Aseroe rubra (Anemone stinkhorn)
Species: A. rubra
Binomial name: Aseroe rubra
Synonyms: Aseroe hookeri, Aseroe viridis, Aseroe corrugata
Common names: Anemone stinkhorn, Sea anemone fungus, Starfish fungus, Stinkhorn.
Aseroe rubra is a common southern hemisphere basidiomycete fungus recognizable for its foul odour of carrion and its sea anemone shape when mature. It is rare in the northern hemisphere.
This saprotroph fungi (feeds on dead organic matter) and is found on decomposing plant matter as well as on woodchips and mulch and is common in gardens. It also occurs in alpine grasslands and woodlands
Aseroe rubra red star-shaped structure is covered in a brownish slime. Its spores are this slime which smells of fæces or carrion and it is this odour that attracts flies, which spread the spores.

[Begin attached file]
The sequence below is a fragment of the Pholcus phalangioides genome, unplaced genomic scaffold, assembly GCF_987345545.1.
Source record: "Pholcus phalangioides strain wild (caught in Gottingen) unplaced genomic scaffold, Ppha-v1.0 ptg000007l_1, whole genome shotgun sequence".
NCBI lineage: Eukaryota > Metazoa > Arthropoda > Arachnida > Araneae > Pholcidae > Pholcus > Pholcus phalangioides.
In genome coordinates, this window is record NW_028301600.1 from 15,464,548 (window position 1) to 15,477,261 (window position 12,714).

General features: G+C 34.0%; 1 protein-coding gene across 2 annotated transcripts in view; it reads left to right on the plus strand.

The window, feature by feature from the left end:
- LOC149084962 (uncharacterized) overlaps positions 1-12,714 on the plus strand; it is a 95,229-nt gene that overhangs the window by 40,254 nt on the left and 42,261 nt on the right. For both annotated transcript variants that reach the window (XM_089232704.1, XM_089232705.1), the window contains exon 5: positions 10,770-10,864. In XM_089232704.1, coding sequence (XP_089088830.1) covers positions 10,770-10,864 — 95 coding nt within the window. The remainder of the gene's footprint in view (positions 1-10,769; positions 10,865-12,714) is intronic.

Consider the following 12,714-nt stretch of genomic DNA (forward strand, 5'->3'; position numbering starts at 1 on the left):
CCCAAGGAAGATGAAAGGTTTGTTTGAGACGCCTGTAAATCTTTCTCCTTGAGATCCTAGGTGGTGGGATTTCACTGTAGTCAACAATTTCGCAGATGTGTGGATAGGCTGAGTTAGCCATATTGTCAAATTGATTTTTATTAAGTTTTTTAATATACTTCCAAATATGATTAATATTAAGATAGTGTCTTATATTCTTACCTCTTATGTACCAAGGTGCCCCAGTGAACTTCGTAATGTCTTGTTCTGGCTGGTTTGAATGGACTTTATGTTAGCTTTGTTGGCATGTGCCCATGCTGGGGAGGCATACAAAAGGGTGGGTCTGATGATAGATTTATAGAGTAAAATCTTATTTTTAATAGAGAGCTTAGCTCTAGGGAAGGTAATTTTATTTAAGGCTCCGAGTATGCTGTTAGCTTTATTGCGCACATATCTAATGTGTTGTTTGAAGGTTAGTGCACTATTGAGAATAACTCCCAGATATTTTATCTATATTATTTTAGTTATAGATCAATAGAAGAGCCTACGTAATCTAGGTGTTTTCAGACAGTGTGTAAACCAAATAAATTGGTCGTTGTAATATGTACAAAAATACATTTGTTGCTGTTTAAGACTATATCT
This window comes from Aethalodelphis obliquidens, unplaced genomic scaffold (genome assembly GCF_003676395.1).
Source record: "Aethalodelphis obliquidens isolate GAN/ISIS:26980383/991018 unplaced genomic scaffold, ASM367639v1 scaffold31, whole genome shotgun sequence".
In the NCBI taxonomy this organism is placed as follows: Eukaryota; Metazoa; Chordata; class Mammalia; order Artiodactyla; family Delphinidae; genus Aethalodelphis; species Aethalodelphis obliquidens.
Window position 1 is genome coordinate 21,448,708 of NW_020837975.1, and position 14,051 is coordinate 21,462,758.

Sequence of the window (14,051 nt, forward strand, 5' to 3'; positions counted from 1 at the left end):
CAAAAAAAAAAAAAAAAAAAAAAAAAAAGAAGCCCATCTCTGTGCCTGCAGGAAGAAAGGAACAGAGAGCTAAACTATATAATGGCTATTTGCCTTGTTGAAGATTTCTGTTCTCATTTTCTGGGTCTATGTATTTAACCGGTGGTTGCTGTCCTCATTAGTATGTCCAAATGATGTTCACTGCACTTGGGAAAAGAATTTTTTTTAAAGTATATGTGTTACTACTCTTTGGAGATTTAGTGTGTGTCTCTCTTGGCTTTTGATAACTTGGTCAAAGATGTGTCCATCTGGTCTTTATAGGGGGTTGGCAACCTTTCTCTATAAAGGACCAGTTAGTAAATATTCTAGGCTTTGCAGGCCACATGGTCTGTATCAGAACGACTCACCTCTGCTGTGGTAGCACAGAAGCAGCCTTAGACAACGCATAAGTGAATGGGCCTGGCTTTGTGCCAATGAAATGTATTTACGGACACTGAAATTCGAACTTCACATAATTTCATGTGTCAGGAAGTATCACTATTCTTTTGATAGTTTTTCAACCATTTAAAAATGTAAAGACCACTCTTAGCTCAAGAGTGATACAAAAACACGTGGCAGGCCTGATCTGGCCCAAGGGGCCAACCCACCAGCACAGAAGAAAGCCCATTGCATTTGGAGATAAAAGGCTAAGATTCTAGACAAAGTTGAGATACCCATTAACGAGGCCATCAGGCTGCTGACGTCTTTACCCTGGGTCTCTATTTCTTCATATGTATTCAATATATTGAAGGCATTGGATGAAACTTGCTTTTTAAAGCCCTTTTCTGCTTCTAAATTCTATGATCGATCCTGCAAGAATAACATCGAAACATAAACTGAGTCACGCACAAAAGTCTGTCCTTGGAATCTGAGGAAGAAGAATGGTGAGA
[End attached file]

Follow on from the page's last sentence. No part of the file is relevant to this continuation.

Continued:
It begins as a partly buried whitish egg-shaped structure 3 cm in diameter, which bursts open as a hollow white stalk with reddish arms erupts and grows to a height of 10 cm. It matures into a star-shaped structure with six to ten arms up to 3.5 cm long radiating from the central area. These arms are bifid (deeply divided into two limbs). The top of the fungus is covered with dark olive-brown slime or gleba, which smells of rotting meat. There is a cup-shaped volva (cuplike structure) at the base that is the remnants of the original egg.
The biochemistry of the slime covering the top of this fungus. Like other stinkhorn fungi Aseroe rubra bioaccumulates the element manganese. It has been postulated that this element plays a role in the enzymatic breakdown of the gleba with simultaneous formation of odorous compounds. Compounds like dimethyl sulfide, aldehydes, and amines which contribute to the disagreeable odor of the gleba. These are produced by the enzymatic decarboxylation of keto acids and amino acids, but the enzymes will only work in the presence of manganese.